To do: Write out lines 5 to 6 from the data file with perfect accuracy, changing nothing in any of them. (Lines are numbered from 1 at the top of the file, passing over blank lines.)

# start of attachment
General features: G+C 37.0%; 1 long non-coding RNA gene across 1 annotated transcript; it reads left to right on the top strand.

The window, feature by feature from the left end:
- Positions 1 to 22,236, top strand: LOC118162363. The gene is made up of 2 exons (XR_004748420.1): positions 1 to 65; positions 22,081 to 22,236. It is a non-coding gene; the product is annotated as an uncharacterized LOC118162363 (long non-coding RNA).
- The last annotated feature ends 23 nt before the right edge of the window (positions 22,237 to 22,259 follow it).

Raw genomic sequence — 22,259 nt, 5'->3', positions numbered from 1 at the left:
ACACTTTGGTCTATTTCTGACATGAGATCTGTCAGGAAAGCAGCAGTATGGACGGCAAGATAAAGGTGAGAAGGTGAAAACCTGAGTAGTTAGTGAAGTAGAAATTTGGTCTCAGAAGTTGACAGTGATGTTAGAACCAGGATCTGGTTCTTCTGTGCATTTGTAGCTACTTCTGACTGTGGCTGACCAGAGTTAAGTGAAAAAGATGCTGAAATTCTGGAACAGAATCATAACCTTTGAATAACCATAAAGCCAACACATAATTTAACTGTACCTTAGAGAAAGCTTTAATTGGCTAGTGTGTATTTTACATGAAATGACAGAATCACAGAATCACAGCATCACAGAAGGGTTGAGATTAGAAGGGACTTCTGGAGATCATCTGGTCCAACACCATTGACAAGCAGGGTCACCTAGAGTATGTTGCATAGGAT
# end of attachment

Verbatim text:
Raw genomic sequence — 22,259 nt, 5'->3', positions numbered from 1 at the left:
ACACTTTGGTCTATTTCTGACATGAGATCTGTCAGGAAAGCAGCAGTATGGACGGCAAGATAAAGGTGAGAAGGTGAAAACCTGAGTAGTTAGTGAAGTAGAAATTTGGTCTCAGAAGTTGACAGTGATGTTAGAACCAGGATCTGGTTCTTCTGTGCATTTGTAGCTACTTCTGACTGTGGCTGACCAGAGTTAAGTGAAAAAGATGCTGAAATTCTGGAACAGAATCATAACCTTTGAATAACCATAAAGCCAACACATAATTTAACTGTACCTTAGAGAAAGCTTTAATTGGCTAGTGTGTATTTTACATGAAATGACAGAATCACAGAATCACAGCATCACAGAAGGGTTGAGATTAGAAGGGACTTCTGGAGATCATCTGGTCCAACACCATTGACAAGCAGGGTCACCTAGAGTATGTTGCATAGGAT